The patient’s head is right. Visible is the position of the smoke evacuator, which creates negative pressure around the surgical field.
Note position of the laryngoscope suspension arm at the head of the bed, allowing the aerosol cover to remain suspended over the surgical field.
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Bertroche JT, Pipkorn P, Zolkind P, Buchman CA, Zevallos JP. Negative-Pressure Aerosol Cover for COVID-19 Tracheostomy. JAMA Otolaryngol Head Neck Surg. Published online April 28, 2020. doi:10.1001/jamaoto.2020.1081
Because of the high virulence of the novel coronavirus responsible for causing COVID-19, many patients infected with the virus become critically ill, requiring prolonged intubation, and may ultimately require tracheostomy. Mucosal surfaces have been shown to be reservoirs for high concentrations of the virus, which can become aerosolized for up to 3 hours following manipulation.1,2 Surgeons performing tracheostomies are at high risk for exposure, and recently published guidelines recommend against elective, non–time-sensitive procedures.3 In the event that a tracheostomy is indicated in a patient with confirmed or suspected COVID-19, interventions that limit the spread of aerosols are critical to reducing exposure.4,5 Here we present the creation of a novel negative-pressure aerosol cover made out of readily available operating room materials as an additional barrier to limit the spread of aerosols during tracheostomy.
A patient was admitted to the hospital and required time-sensitive tracheostomy. The patient was negative for COVID-19 symptoms, and preoperative testing results for coronavirus were also negative. Written informed consent was obtained for the tracheostomy; however, we did not specifically obtain consent for the use of the cover because it was considered an extension of personal protective equipment. As a quality improvement safety initiative, formal institutional review board review was not required per our institution’s human research protection office guidelines.
Following intubation, the patient was prepared and draped in the standard manner. The laryngoscope suspension apparatus was placed at the head of the bed and was covered using an x-ray cassette drape. A sterile C-arm drape was cut along one seam and draped over the suspension arm and patient. A smoke evacuator and high-efficiency particulate air filtration unit was secured near the surgical field to create a negative-pressure environment. “Hand ports” for the surgeon and assistant were created by making 8-cm vertical cuts on each side of the tented drape in an ergonomic position for optimal movement during the procedure. An additional 20-cm horizontal “chest port” was cut into the drape to allow for passage of instruments to the surgeons. A flap was created over the chest port by applying an adhesive drape to cover the opening to limit aerosol spread while passing instruments. The tracheostomy was then performed using the standard surgical technique without complications (Figures 1 and 2). To allow safe removal of the drape, the high-efficiency smoke evacuator remained in effect while the cover was systematically folded starting from the center in a manner that continually kept the contaminated undersurface of the drape sequestered from contact. This was performed by 1 person to limit possible exposure to other members of the team.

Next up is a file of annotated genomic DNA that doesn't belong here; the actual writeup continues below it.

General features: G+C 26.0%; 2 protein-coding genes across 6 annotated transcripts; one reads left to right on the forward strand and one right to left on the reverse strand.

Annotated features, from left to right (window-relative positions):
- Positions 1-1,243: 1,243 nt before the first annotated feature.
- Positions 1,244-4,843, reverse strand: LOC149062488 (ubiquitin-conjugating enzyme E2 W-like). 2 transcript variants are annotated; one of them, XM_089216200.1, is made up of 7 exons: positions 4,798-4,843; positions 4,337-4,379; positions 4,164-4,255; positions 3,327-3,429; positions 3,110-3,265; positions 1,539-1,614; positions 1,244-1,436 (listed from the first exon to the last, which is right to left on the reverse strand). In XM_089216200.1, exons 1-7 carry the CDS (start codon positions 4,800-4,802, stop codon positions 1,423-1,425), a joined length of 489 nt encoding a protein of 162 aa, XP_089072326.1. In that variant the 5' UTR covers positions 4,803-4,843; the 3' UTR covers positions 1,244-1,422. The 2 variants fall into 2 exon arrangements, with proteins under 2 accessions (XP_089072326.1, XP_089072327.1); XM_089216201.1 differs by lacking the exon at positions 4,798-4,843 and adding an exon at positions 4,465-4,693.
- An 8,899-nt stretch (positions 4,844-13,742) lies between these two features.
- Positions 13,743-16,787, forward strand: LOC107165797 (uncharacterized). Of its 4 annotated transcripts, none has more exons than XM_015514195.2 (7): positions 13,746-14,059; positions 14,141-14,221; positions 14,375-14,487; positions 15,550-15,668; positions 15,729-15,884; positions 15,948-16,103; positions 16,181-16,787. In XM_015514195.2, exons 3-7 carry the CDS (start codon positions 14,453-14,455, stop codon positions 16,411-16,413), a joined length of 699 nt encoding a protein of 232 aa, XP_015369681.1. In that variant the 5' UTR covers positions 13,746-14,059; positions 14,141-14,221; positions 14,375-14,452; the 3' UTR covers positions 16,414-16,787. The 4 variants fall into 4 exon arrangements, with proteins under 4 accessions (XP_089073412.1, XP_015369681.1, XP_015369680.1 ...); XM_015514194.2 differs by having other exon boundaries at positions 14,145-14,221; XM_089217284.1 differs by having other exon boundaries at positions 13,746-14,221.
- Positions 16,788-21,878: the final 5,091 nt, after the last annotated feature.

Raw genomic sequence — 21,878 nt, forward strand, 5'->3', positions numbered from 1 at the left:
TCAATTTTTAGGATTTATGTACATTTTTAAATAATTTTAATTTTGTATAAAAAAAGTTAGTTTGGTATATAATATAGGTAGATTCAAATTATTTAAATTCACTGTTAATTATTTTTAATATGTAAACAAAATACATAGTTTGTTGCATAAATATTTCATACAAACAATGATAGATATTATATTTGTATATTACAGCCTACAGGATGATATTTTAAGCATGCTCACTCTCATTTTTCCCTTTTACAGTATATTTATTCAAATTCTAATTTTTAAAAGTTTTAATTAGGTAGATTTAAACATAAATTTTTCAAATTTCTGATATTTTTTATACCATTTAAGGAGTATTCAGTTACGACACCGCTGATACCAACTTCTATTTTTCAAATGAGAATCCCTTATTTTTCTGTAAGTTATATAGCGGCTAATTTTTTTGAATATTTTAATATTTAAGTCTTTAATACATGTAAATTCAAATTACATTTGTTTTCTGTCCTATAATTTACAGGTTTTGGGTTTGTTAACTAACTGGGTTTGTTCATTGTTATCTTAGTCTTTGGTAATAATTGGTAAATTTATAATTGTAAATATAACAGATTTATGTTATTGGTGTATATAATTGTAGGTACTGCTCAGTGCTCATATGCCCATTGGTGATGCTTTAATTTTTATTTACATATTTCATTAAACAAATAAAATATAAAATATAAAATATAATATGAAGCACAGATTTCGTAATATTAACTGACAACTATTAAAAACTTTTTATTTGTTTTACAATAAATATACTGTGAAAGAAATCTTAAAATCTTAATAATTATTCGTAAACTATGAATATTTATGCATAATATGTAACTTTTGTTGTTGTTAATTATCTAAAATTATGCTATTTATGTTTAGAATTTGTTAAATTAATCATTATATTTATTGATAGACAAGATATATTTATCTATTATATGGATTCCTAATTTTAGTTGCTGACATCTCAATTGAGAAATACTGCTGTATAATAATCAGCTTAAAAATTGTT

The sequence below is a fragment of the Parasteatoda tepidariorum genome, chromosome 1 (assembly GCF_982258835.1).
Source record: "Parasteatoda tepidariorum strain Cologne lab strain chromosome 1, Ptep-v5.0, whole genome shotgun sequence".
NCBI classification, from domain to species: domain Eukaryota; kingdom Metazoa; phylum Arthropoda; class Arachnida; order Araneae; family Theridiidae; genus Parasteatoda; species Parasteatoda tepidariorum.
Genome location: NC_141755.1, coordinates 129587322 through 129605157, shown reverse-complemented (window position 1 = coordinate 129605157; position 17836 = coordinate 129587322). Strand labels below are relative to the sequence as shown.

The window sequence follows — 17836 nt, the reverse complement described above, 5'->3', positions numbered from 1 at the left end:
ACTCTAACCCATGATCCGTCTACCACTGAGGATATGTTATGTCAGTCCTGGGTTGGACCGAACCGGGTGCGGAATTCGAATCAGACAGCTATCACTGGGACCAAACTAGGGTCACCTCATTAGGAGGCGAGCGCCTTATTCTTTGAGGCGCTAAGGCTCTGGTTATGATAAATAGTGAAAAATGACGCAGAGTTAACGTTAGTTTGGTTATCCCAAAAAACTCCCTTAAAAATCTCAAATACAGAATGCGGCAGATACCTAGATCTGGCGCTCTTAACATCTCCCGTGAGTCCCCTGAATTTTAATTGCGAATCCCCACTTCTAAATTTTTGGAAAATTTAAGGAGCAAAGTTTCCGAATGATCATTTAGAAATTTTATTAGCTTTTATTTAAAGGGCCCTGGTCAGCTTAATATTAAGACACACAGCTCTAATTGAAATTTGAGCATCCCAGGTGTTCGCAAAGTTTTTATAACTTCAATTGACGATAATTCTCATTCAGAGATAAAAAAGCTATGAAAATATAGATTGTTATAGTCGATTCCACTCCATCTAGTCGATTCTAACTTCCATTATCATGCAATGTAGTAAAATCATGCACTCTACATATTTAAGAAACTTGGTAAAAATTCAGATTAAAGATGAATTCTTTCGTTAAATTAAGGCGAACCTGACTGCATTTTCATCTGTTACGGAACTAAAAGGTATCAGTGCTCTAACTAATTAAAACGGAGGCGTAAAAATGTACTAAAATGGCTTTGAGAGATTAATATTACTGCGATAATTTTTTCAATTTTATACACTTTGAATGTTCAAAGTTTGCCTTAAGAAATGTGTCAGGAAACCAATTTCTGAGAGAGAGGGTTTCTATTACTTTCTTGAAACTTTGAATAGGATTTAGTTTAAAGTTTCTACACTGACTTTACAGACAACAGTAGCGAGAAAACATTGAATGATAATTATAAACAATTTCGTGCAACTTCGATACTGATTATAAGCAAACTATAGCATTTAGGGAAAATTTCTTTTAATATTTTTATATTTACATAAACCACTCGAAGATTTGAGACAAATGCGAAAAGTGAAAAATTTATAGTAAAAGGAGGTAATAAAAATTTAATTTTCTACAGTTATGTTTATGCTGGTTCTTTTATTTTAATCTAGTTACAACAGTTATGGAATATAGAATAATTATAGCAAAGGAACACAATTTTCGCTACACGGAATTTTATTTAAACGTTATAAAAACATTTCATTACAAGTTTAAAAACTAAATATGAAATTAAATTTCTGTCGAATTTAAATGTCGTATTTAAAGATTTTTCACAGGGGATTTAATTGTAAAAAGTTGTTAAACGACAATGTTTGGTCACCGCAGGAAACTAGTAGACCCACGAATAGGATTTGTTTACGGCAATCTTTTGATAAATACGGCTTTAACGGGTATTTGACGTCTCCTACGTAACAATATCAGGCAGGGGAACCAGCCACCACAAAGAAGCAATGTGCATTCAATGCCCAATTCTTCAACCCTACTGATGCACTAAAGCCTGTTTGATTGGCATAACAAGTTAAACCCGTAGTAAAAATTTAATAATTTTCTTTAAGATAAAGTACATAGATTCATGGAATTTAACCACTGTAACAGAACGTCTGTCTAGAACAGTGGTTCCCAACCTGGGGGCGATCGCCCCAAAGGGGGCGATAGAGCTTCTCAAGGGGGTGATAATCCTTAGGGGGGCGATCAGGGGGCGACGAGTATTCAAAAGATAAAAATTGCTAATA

We present the creation of a negative-pressure aerosol reduction cover made out of readily available materials. We were able to perform a complete open tracheostomy procedure while operating entirely under this cover; however, as the highest risk for aerosolization begins when the airway is entered, it is reasonable to deploy the cover immediately prior to this portion of the procedure. The cover setup was generally easy to perform and able to be completed in less than 5 minutes. The plastic cover allows for generally good mobility of the surgeon’s hands; however, there is some limitation in forearm movement. Surgical instruments were able to be passed from the scrub technician to the surgeon with use of this cover. Although the drape used was translucent as a monolayer, there was some degree of glare if it became overlapped. This was overcome by changing one’s forearm position within the drape.
In patients with COVID-19 who require tracheostomy, limiting aerosol spread during the procedure is critical to reducing viral exposure of the health care team. We present the use of a novel negative-pressure aerosol reduction cover for use during tracheostomy. This cover was easy to create and deploy using readily available materials found in operating centers.
Accepted for Publication: April 14, 2020.
Corresponding Author: J. Tyler Bertroche, MD, Department of Otolaryngology–Head & Neck Surgery, Washington University in St Louis School of Medicine, 1 Barnes-Jewish Plaza, St Louis, MO 63108 (firstname.lastname@example.org).
Published Online: April 28, 2020. doi:10.1001/jamaoto.2020.1081
Author Contributions: Drs Bertroche, Pipkorn, and Zevallos had full access to all of the data in the study and take responsibility for the integrity of the data and the accuracy of the data analysis.
Study concept and design: Bertroche, Buchman, Zevallos.
Acquisition, analysis, or interpretation of data: Bertroche, Pipkorn, Zolkind, Zevallos.
Drafting of the manuscript: Bertroche, Buchman.
Critical revision of the manuscript for important intellectual content: All authors.
Administrative, technical, or material support: Zolkind, Zevallos.
Study supervision: Pipkorn, Buchman, Zevallos.
Conflict of Interest Disclosures: Dr Buchman reported receiving grants from the US Department of Defense and consulting fees from Cochlear Limited, Advanced Bionics, Envoy, and IotaMotion outside the submitted work; in addition, Dr Buchman had a patent to US9,072,468B2 licensed. No other disclosures were reported.
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